Clear words from Tesla’s autopilot team: “Musk tweet does not correspond to technical reality”

At the beginning of March, Tesla CEO Elon Musk gradually aroused more and more hope for all the owners of his electric cars, who, like only a few hundred chosen ones before, also want to take part in the beta test of the latest autopilot software called FSD. At least every customer in the USA will soon get a “beta button” for downloading the software, Musk finally announced. Initially, it should be ready in the same month, but it is still a long time coming. And as it has now become known, members of the autopilot team at Tesla were apparently at the same time trying to downplay the progress of the system at an authority.

Contradiction to statements by Elon Musk

This emerges from documents from the Californian auto authority DMV, the publication of which was obtained by a persistent Tesla critic or hater. In March he had already found out in this way that Tesla, in an answer to the DMV, also considered its latest software, known as FSD for Full Self Driving, only as a level 2 assistance system (full autonomy means level 5 or L5). And according to the new documents, a member of Tesla’s autopilot team told the agency in March that a Twitter message from Musk on the subject was inconsistent with technical reality.

To find out, one has to take a closer look at the published DMV document, as word got around on Twitter. Some passages in it were apparently intended to be made illegible, but only partially succeeded – they cannot be seen in black and white, but are still present as hidden text that can be copied. News agencies also cited the statement by CJ Moore from the Tesla team in a virtual conference with DMV representatives on March 9th. According to his LinkedIn profile, he is the director for autopilot software.

“According to the CJ, Elon’s tweet does not correspond to the technical reality,” the statement in the document should read literally. So it is not a direct quote from the employee or one of the other participants on the Tesla side, but a summary of statements by the authority. It is also not entirely clear which Twitter message is meant by this. According to the published DMV memo, one of the triggers for the conference with Tesla was the announcement of the wide beta button by Musk on the same day. The statement by CJ Moore came after the DMV presentation but only as an answer to the more general question of how the “statements by Elon about L5 ability by the end of the year” should be assessed.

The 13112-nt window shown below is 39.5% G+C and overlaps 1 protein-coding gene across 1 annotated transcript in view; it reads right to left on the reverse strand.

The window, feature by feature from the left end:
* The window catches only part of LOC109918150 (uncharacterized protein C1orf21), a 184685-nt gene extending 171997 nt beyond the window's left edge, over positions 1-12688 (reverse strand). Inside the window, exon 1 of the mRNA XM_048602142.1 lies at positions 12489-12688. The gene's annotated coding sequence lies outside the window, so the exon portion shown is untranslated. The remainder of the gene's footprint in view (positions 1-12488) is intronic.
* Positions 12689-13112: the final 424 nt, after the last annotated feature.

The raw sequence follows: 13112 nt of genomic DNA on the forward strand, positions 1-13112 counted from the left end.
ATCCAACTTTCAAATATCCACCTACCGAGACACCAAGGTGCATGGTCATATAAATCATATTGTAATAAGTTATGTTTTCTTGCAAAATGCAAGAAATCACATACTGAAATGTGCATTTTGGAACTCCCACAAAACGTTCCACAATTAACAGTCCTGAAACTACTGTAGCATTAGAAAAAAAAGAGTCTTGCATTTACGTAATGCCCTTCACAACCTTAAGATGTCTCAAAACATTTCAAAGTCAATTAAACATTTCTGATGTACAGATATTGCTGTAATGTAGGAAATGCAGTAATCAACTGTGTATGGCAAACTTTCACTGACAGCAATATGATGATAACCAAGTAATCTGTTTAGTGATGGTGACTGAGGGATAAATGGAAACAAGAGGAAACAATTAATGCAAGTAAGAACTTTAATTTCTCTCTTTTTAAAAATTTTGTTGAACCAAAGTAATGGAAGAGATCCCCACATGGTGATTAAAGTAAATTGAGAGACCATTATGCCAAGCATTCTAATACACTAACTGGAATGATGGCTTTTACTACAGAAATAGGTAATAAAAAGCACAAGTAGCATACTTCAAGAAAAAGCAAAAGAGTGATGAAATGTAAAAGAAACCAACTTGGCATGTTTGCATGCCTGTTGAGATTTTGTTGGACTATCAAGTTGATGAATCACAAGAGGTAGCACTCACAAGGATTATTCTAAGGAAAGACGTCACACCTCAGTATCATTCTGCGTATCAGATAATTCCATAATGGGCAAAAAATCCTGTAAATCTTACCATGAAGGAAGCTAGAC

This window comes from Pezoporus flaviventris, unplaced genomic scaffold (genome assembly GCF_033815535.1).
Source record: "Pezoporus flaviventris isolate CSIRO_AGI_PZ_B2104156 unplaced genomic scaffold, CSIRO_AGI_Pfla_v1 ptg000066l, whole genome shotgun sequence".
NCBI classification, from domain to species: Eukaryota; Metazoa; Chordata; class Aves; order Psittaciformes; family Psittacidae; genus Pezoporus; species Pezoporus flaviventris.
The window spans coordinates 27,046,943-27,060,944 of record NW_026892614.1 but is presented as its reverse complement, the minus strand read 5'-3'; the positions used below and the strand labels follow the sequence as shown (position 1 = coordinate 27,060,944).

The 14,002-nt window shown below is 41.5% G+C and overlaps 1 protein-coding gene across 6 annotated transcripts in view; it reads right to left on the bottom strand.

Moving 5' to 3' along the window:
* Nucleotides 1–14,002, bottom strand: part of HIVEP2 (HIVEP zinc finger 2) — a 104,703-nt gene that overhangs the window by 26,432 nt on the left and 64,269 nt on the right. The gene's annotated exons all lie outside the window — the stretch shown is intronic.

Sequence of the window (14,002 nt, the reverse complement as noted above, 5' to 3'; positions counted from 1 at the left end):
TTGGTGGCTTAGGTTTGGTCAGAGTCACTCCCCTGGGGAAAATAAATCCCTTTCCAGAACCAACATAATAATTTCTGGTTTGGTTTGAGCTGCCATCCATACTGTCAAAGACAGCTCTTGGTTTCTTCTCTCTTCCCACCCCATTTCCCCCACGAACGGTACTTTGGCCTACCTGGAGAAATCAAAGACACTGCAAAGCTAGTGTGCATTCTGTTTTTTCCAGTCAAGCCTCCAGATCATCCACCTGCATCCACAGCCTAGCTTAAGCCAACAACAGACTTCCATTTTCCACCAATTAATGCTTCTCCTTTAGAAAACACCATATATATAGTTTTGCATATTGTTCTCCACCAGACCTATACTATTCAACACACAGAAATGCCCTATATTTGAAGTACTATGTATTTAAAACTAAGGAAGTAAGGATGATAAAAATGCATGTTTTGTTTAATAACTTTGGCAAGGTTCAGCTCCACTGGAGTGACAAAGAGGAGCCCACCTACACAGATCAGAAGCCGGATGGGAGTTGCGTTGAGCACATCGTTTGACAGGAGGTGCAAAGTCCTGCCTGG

Is the Tesla boss demanding the impossible?

Regardless, the contrast to public statements by Musk is clear, and the document contains another: “Tesla cannot say whether the pace of improvement is sufficient to reach L5 by the end of the calendar year,” summarized the DMV. Musk didn’t promise that, but presented it as almost certain on several occasions. He was “extremely confident that the car this year will be able to drive itself with a reliability that is beyond human levels,” said the Tesla boss at the end of January. In an interview last November, he did not allow himself to be carried away to make a definitive statement either, but went a bit further: “I am extremely confident that Tesla will have level 5 next year, extremely confident, 100 percent,” he said.

Such statements should be based on the fact that Musk extrapolates the improvements achieved so far into the future, said his employees according to the DMV in the conference in March. But at least in exchange with the authorities, not everyone on the autopilot team seems willing to share this optimism. Against this background, the unexpectedly long wait for the coveted beta button to take part in the FSD test could be an indication that Musk is actually asking the impossible of himself and his team, at least until the end of this year.


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